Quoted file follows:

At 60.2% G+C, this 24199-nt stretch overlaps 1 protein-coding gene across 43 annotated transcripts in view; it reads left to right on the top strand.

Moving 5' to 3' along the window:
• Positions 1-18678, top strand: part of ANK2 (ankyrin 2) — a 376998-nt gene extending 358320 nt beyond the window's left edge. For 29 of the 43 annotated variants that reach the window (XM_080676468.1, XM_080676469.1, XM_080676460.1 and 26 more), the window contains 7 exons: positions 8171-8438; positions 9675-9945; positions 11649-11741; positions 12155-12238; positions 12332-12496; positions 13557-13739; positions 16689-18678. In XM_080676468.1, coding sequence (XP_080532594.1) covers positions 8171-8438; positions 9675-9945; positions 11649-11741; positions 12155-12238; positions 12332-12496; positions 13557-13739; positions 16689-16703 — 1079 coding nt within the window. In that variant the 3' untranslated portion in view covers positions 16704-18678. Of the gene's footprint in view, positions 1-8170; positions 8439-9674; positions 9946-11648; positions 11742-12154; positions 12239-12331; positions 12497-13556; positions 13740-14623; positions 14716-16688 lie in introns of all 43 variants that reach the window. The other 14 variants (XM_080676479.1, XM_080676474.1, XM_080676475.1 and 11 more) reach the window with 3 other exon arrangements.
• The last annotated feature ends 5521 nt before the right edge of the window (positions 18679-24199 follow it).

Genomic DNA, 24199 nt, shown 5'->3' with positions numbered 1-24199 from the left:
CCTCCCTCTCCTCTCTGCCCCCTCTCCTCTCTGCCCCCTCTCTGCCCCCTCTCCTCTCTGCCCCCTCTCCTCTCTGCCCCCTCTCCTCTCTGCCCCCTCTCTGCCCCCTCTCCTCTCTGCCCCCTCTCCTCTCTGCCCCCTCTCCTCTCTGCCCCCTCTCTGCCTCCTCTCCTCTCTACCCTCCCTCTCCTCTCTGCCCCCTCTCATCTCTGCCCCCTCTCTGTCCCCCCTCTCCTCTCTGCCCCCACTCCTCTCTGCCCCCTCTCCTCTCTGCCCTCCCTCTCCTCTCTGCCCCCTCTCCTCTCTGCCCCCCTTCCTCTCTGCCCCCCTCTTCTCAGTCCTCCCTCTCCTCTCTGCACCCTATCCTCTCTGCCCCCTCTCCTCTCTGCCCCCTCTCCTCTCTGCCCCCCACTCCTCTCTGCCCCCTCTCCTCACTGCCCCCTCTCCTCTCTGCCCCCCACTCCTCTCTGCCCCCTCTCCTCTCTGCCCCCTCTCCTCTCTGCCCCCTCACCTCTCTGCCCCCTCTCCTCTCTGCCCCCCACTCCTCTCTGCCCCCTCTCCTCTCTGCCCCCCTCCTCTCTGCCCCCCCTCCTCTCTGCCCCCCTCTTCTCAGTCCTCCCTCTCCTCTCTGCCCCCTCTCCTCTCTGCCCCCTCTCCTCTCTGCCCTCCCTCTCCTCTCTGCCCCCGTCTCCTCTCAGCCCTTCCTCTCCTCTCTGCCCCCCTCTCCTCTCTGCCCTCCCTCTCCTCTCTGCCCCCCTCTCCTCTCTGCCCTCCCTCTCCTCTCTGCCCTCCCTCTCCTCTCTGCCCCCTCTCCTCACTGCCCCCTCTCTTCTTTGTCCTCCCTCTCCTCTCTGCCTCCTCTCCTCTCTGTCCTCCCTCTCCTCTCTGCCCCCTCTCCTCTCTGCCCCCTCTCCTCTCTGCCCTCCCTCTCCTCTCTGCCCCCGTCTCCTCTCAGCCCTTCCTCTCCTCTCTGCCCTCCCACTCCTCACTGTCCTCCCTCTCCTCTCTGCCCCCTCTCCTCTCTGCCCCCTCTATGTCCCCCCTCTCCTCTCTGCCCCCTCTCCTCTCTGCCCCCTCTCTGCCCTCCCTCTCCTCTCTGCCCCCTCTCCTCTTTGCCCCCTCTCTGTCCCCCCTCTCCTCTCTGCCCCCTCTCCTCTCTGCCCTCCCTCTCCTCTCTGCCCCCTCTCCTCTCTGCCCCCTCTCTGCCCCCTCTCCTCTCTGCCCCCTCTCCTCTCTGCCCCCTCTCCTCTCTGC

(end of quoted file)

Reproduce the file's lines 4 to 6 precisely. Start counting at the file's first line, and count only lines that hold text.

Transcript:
• The last annotated feature ends 5521 nt before the right edge of the window (positions 18679-24199 follow it).

Genomic DNA, 24199 nt, shown 5'->3' with positions numbered 1-24199 from the left:
CCTCCCTCTCCTCTCTGCCCCCTCTCCTCTCTGCCCCCTCTCTGCCCCCTCTCCTCTCTGCCCCCTCTCCTCTCTGCCCCCTCTCCTCTCTGCCCCCTCTCTGCCCCCTCTCCTCTCTGCCCCCTCTCCTCTCTGCCCCCTCTCCTCTCTGCCCCCTCTCTGCCTCCTCTCCTCTCTACCCTCCCTCTCCTCTCTGCCCCCTCTCATCTCTGCCCCCTCTCTGTCCCCCCTCTCCTCTCTGCCCCCACTCCTCTCTGCCCCCTCTCCTCTCTGCCCTCCCTCTCCTCTCTGCCCCCTCTCCTCTCTGCCCCCCTTCCTCTCTGCCCCCCTCTTCTCAGTCCTCCCTCTCCTCTCTGCACCCTATCCTCTCTGCCCCCTCTCCTCTCTGCCCCCTCTCCTCTCTGCCCCCCACTCCTCTCTGCCCCCTCTCCTCACTGCCCCCTCTCCTCTCTGCCCCCCACTCCTCTCTGCCCCCTCTCCTCTCTGCCCCCTCTCCTCTCTGCCCCCTCACCTCTCTGCCCCCTCTCCTCTCTGCCCCCCACTCCTCTCTGCCCCCTCTCCTCTCTGCCCCCCTCCTCTCTGCCCCCCCTCCTCTCTGCCCCCCTCTTCTCAGTCCTCCCTCTCCTCTCTGCCCCCTCTCCTCTCTGCCCCCTCTCCTCTCTGCCCTCCCTCTCCTCTCTGCCCCCGTCTCCTCTCAGCCCTTCCTCTCCTCTCTGCCCCCCTCTCCTCTCTGCCCTCCCTCTCCTCTCTGCCCCCCTCTCCTCTCTGCCCTCCCTCTCCTCTCTGCCCTCCCTCTCCTCTCTGCCCCCTCTCCTCACTGCCCCCTCTCTTCTTTGTCCTCCCTCTCCTCTCTGCCTCCTCTCCTCTCTGTCCTCCCTCTCCTCTCTGCCCCCTCTCCTCTCTGCCCCCTCTCCTCTCTGCCCTCCCTCTCCTCTCTGCCCCCGTCTCCTCTCAGCCCTTCCTCTCCTCTCTGCCCTCCCACTCCTCACTGTCCTCCCTCTCCTCTCTGCCCCCTCTCCTCTCTGCCCCCTCTATGTCCCCCCTCTCCTCTCTGCCCCCTCTCCTCTCTGCCCCCTCTCTGCCCTCCCTCTCCTCTCTGCCCCCTCTCCTCTTTGCCCCCTCTCTGTCCCCCCTCTCCTCTCTGCCCCCTCTCCTCTCTGCCCTCCCTCTCCTCTCTGCCCCCTCTCCTCTCTGCCCCCTCTCTGCCCCCTCTCCTCTCTGCCCCCTCTCCTCTCTGCCCCCTCTCCTCTCTGC